Democrats in politics are usually waiting to see how you are doing. My volunteers were great. They wanted a strong Democrat to win the election so they worked hard. One of my campaign managers said that when I address people, one on one or a large group, they spend a few minutes trying to figure who or what I am, then after five minutes they are mine and do not care about my gender.
Monika: The American politics is based on the interaction with different interest groups that wish to pursue their specific goals. How successful is the transgender community in this respect?
Pam: Poor. It is a question of who writes the checks. Transgender communities must rely on others, for almost everything. Adding us on to the G-L-B, is still being fought by many gay and lesbians. What is important to our cause of equality, safety and freedom is impressing on politicians that all are only as equal as the least of us.
We have many allies in public service who will work for us. We have to support them in any way we can. The most important and visible is for trans people to run for office. A face, a name and a real campaign is great advertising. A real campaign is running on the issues, not equality. Equality should be a given by any LGBT politician, it is not an issue for the voters.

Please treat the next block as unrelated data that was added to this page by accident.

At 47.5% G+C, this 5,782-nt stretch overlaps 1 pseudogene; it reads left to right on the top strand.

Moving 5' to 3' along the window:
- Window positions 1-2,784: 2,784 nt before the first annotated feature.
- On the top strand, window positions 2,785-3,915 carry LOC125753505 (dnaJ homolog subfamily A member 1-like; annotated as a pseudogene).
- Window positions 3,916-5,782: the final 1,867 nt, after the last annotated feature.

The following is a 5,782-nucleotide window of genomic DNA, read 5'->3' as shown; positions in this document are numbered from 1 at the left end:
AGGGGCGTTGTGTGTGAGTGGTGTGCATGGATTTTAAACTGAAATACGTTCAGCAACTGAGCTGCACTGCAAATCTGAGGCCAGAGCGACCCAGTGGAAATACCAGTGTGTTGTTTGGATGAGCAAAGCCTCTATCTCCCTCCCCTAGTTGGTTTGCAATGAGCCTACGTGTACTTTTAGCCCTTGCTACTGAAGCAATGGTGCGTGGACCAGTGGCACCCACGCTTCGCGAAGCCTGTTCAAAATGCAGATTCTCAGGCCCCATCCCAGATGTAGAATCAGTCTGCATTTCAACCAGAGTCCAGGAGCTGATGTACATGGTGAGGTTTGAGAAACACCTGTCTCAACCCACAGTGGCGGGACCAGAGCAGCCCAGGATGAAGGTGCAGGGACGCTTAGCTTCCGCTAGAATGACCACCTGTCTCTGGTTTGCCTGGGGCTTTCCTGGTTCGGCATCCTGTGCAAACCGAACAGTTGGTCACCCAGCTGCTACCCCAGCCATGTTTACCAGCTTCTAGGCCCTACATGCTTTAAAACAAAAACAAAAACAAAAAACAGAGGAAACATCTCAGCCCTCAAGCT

Monika: You have been also involved with The White House Project advocating the higher participation of women in politics. How important is this project?
Pam: The sad is the WHP is fini. What it did for woman cannot be understated. In Colorado, which is where I am most familiar with, many women learned how to get over their hesitations about running; they learned how to run for office and they won. There are a couple of start-ups trying to duplicate WHP, they do not have the leadership or the money. Maybe it is something I might help with. 
Monika: You are an Air Force veteran. Did you like the army?
Pam: Some of my best buddies are Army vets. The military is something best lived as an officer; I was not an officer. Back in the early 1970’s when I was in Vietnam War was shutting down, but I was still supposed to have orders to go when I tore up a knee. That delayed things for a while, but there was still the White House and members of Congress along with the Pentagon wanting for us to go back in to “save” the country, I was supposed to have orders for that. At the time I was still proving “I am a guy” so although being trans was in the brain, I worked very hard at blocking it. If I stayed in I suppose something would have happened to get me discharged out. I learned a lot in the military, much of it is a discipline to work and take the mission.
Monika: At the time of your transition, did you have any transgender role models that you followed?
Pam: None, however I did have the Gender Identity Center of Colorado support group to help me. Several of us started transition at the same time so we went through many changes together. I read about Christine Jorgensen and Renee Richards, but the truth is I never knowingly met a trans person until I walked into GICC the first night.
Monika: What was the hardest thing about your coming out?